With the Seer everything has changed. This one seems to be a move forward to something new yet reminiscent of the beautiful Soundtracks. There is no concern with this album being commercial (not that any Swans album was), but instead it has long sections of dronish buildup and long intros before something happens. Its challenging yet amazing, if one loves the Soundtracks for the Blind era this album is a must buy (its also more cohesive than Soundtracks). In my opinion this is the movement forward that I was hoping for when I saw the Swans were being reformed, a beautiful work.
I've always felt like Robert Pollard (of Guided by Voices fame) and Ariel Pink had a few things in common: namely, their songwriting techniques. On his solo work, Pollard would crank out a ton of music, and it would range greatly in quality. Pink seems to have a similar process: these songs seem to be based on loose ideas, and some of them are fantastic while others are fall on their face. This "everything-and-the-kitchen-sink" process leads to some pretty uneven albums that are marked with some amazing highs and middling lows. Ariel Pink's Haunted Grafitti's new album, MATURE THEMES is a bit more consistent than the band's past releases.
Album opener "Kinski Assassin" MATURE THEMES off on the right foot -- it's a breezy, poppy, catchy tune with a sing-a-long chorus. It's the album's most immediately accessible track, and it gives way to "Is This the Best Spot," "Mature Themes," and "Only in My Dreams" and "Driftwood," making the album's first half prettyspectacular. "Only in My Dreams" in particular seems like it could serve as a hit for the album with its beach-based guitar riff and 80's production. The album ends with a cover of Donnie and Joe Emerson's "Baby;" it does double duty here as the album's lead single and the closing track. Pink sends the song into space and layers it with a distant coat of reverb -- it's a smooth track, and a pleasantly calm one on an album maddeningly full of ideas.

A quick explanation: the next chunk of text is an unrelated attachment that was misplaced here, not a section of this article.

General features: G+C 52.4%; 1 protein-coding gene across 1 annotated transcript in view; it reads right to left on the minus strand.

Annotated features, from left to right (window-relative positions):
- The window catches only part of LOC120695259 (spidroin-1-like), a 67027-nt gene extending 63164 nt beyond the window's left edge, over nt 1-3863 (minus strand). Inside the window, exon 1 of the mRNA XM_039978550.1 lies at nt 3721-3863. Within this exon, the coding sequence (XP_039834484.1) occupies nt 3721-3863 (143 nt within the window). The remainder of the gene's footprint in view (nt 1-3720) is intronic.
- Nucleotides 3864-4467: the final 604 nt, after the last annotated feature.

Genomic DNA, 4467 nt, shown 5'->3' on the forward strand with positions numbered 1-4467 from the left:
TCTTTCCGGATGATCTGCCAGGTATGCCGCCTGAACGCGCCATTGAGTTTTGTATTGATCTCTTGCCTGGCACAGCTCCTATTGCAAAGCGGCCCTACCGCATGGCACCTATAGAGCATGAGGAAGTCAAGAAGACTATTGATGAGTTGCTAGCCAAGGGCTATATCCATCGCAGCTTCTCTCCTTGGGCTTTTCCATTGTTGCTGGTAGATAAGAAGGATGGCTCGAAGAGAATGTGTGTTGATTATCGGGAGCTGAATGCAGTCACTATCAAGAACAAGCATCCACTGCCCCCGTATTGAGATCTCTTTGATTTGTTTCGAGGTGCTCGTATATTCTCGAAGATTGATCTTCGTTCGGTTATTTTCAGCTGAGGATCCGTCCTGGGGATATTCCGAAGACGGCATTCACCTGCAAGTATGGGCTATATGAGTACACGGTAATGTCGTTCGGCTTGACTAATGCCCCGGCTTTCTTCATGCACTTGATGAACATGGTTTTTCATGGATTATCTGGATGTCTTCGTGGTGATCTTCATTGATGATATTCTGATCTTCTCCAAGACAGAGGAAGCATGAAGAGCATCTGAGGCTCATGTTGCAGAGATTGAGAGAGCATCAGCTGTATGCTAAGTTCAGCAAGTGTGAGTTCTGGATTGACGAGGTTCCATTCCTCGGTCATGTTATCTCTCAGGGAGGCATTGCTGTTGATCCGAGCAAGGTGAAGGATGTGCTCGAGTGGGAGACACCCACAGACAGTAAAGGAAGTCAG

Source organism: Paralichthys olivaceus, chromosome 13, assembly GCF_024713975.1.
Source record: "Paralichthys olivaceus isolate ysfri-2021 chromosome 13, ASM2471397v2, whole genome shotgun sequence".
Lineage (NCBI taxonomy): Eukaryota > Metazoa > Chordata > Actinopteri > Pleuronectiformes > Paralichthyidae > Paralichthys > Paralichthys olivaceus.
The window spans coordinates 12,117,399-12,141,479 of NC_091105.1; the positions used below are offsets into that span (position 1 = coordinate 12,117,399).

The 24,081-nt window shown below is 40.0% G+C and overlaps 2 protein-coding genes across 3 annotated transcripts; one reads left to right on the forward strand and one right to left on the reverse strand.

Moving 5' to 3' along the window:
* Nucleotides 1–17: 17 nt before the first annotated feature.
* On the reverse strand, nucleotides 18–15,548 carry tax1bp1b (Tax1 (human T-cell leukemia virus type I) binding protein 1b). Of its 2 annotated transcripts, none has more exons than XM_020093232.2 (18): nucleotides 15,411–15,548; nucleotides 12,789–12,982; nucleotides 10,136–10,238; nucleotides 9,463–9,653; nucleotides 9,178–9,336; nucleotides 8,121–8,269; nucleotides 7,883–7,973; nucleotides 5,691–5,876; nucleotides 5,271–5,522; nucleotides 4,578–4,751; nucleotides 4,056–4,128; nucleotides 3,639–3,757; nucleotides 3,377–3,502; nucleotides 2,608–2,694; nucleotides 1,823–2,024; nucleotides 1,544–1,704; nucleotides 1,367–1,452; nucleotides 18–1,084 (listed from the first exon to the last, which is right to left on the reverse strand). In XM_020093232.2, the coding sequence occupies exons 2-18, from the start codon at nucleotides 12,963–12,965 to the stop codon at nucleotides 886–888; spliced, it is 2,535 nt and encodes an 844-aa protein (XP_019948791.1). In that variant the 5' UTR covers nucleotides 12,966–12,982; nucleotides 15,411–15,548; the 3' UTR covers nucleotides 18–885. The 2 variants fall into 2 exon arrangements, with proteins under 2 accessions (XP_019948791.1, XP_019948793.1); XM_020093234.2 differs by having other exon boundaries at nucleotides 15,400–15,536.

The album isn't without it's lows: "Schnitzel Boogie" feels slapped together; its stream-of-conscious subject matter and muffled production make its 4:35 running time feel twice as long. The track is followed with "Symphony of the Nymph," a track that finds the singer crooning "My name is Ariel, and I'm a nympho." The 1-2 punch of these two songs make MATURE THEMES stumble in its middle third. The penultimate track "Nostradamus & Me" also brings the album to a crawl -- it's spacey production and vocals never materialize to anything interesting. These handful of duds are bound to occur with a songwriter like Ariel Pink, but the rest of the album more than makes up for them.
While the album doesn't seem to have a runaway hit like "Round and Round," there are plenty of songs here that come pretty close. MATURE THEMES lives up to the reputation of Ariel Pink and his Haunted Grafitti band: it's largely a scattered, thrift-store glam, loose collection of ideas (some good, some not). As an album, it's decent enough, but the real joy comes in placing each of these songs by themselves out of the larger context of it all. Listeners who didn't enjoy BEFORE TODAY won't be assuaged over to the band's side here, but those that did are in for a treat. Essential songs to sample/download: "Kinski Assassin," "Only In My Dreams," and "Mature Themes."